Home » Socializing During Class Leads to Lucrative Art Career for Galveston Native

Socializing During Class Leads to Lucrative Art Career for Galveston Native

by Publisher
0 comment

By Ruth Ann Ruiz

The Post Newspaper Features Editor

Edie Filer’s work dances across social media with thousands of followers and yet he is a humble man who does not boast about his talent but rather tells the stories of the people in his portraits.

On a Saturday morning at the Houston Museum of African-American Culture, visitors learned Filer was upstairs and flocked into the exhibit to hear him speak about his paintings and tell the stories of the people he has painted.

The exhibit is called, Bridging of a Negative Mindset with Positivity and will be on display till October 1st.

“The idea or narrative behind this series, which was started in 2013 was to focus on positivity. I felt in the black community, positive role models and positive thinking were becoming extinct. This series started with me painting my family and friends, but I thought I could contribute better by painting strong black leaders past and present” an excerpt from Filer’s exhibition.

A popular portrait with the guests is that of Reginald Ballard, an actor and comedian also known as Bruh-Man. Filer and Ballard grew up together in Galveston and remain friends.

Another popular portrait is titled, Troubled Soul, which depicts two mature black men who seem distressed and another image of a younger black man with a meditative facial expression. There are metal bars in the painting.  

This portrait is done to express the experience of black men who feel like they are living behind bars. The three men are coming to a place of inner peace and an olive branch along with the dove represent a peaceful resolution for the troubled soul.   

Guests were impressed with his work. “His work is amazing. The way he represents iconic figures who have made a huge difference is impressive,” said Travis Moore, who was determined to see Flier’s work while on his first visit to Houston.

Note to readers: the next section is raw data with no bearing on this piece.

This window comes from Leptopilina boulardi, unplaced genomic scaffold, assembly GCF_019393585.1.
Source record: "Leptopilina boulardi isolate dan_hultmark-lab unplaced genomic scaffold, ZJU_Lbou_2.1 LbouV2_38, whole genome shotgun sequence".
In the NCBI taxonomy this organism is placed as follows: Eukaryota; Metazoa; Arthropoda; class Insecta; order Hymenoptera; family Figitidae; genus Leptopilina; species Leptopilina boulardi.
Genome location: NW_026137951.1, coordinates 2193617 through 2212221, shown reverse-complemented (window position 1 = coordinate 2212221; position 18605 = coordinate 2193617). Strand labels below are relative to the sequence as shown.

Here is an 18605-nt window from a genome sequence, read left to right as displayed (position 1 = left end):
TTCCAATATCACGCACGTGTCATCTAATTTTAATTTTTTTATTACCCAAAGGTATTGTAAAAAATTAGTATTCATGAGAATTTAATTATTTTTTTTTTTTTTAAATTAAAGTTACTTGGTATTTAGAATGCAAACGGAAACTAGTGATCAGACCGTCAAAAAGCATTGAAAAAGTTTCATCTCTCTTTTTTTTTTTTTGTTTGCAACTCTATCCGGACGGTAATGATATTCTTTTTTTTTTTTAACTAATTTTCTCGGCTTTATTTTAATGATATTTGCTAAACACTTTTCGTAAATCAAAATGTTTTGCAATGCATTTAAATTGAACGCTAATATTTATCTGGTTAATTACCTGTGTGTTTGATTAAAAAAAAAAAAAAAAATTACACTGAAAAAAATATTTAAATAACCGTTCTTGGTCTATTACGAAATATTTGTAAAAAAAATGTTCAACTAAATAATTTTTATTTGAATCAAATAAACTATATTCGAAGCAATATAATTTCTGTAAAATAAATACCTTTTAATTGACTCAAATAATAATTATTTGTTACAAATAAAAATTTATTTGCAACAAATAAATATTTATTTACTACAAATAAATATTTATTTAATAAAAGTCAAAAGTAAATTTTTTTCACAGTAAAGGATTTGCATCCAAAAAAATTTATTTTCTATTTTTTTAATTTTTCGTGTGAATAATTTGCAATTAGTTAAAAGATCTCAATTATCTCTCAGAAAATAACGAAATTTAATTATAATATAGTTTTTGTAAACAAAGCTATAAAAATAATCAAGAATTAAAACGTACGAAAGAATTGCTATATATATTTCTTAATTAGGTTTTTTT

Included in the exhibit are portraits of: Muhammad Ali, Mary McLeod Bethune, Denzel Washington, Oprah Winfrey, John Lewis, NINA, James Baldwin, Shirley Chisholm, Nipsey Hussle, and Angela Davis along with his family, friends and self-portraits.

Filer created each with the intention of conveying a message to the viewer. He takes time to explain the reason for his selection of the admirable faces he chose to include in his exhibit along with his own intended message.

The exhibition room filled with 20-25 visitors who all listened intently to Filer sharing about his work. Filer speaks of all his work with great attention to detail. His storytelling talent keeps the audience engaged.

An older man on a porch with a red cooler beside him is the portrait that captures the attention of everyone in the room. It is an especially dear portrait for Filer.

His dad was a smoker so when Eddie would return home to visit, they’d sit on the porch, which was termed the meeting room. His father had been a chef at the Holiday Inn on Harborside in Galveston and taking care of people with food was his passion.